AFTER recording the lowest passing rate in the mechanical engineering licensure examinations in the last 15 years, the UST Mechanical Engineering Department will soon require students to take pre-board examinations.

Faculty of Engineering Asst. Dean Nelson Pasamonte said the exams would be a part of a “correlation subject” and serve as a final requirement before graduation. In previous years, taking the mock board exams was optional.

“It served as our wake-up call to emphasize the need for remediation and quality assurance, so that when the University has once again achieved a higher passing rate in the exams, we can sustain it,” Pasamonte said in an interview.

The department plans to include the subject as an elective, but it will be a part of the curriculum in the future. Topics include general mathematics, engineering economy and thermodynamics, which are part of the licensure exams.

Pasamonte said the department also wanted greater control over complacent students through the correlation subject.

“I see no problem with the implementation, especially that the department is doing this for their sake. We have been reminding them that the board examination affects not only the students and their respective parents, but also the University,” Pasamonte said.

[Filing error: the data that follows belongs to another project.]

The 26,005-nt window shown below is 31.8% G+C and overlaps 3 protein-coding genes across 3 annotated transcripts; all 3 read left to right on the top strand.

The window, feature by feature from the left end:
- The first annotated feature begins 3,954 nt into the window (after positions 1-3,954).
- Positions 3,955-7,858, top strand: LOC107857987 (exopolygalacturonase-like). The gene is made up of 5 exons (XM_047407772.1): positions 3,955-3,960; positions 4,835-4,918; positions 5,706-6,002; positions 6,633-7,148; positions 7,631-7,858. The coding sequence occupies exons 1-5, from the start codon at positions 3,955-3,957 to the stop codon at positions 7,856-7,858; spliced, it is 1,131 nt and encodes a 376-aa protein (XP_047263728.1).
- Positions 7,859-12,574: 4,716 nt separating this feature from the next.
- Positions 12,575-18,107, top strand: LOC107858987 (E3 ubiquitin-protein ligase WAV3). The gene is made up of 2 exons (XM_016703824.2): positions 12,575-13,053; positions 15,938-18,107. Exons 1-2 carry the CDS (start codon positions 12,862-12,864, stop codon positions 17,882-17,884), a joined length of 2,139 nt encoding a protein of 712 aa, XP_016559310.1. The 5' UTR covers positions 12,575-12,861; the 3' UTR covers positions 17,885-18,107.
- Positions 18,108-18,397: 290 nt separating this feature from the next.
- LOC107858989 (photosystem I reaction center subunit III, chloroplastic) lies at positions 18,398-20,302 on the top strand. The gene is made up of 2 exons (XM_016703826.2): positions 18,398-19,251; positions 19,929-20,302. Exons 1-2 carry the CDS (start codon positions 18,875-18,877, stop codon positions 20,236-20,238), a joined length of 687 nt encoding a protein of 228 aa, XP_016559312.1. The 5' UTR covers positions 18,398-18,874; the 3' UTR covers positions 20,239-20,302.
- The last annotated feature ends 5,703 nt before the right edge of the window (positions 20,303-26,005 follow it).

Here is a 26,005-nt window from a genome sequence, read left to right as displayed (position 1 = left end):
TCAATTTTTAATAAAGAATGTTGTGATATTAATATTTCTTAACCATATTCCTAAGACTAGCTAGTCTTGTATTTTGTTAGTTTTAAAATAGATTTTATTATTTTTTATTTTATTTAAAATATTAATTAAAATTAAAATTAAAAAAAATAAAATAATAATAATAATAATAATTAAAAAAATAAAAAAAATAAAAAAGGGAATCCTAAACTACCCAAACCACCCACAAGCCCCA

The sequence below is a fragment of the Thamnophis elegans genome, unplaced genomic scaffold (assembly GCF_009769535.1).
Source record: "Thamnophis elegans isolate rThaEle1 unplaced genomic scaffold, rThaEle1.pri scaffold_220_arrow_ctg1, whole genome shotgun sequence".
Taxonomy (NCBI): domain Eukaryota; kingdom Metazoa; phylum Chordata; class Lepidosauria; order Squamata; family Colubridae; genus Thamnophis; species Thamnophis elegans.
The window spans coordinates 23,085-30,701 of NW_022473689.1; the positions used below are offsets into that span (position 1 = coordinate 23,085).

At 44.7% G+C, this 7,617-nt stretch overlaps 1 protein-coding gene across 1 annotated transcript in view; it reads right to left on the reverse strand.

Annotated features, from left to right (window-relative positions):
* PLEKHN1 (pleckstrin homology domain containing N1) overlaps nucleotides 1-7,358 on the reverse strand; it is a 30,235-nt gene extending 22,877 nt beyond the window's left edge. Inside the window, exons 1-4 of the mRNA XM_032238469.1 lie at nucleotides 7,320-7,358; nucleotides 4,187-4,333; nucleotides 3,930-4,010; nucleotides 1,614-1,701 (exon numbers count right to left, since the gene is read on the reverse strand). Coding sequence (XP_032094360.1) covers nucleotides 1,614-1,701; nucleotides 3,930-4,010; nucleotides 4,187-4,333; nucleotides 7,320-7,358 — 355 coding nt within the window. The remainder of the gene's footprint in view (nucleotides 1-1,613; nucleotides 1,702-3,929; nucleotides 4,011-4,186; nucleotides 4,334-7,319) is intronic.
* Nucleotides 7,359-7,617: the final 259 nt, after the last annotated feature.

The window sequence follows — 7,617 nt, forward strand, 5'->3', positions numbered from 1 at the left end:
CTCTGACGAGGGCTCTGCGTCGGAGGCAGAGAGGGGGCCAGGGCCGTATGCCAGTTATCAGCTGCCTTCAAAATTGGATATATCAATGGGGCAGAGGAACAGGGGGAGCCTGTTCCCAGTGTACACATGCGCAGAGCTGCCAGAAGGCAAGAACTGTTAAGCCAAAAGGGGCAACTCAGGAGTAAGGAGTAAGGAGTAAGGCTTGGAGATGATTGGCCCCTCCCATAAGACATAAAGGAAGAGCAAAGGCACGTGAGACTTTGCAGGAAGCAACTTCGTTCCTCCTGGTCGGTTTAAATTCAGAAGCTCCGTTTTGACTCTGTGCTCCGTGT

This year, the University’s passing rate dipped to 63.21 percent, with only 67 UST examinees passing the test out of 106.

UST failed to make it to the list of top-performing schools and no Thomasian landed on the top 10 list.

Pasamonte said the department was also looking at external factors as reasons for the low passing rate, such as “lack of visual representations of the problems such as charts and tables.”

Union chief faces stiff challenge

In 2014, UST placed fifth on the list of top-performing schools with a 92.03-percent passing rate.

Nico Andro Capiral of Batch 2014, who finished 10th, was the last Thomasian to secure a place in the top 10. It was in 2002 when the University last topped the mechanical engineering board exams. That year, 61 out of 68 examinees passed, equivalent to an 89.71-percent passing rate. Kathryn Jedi V. Baylon


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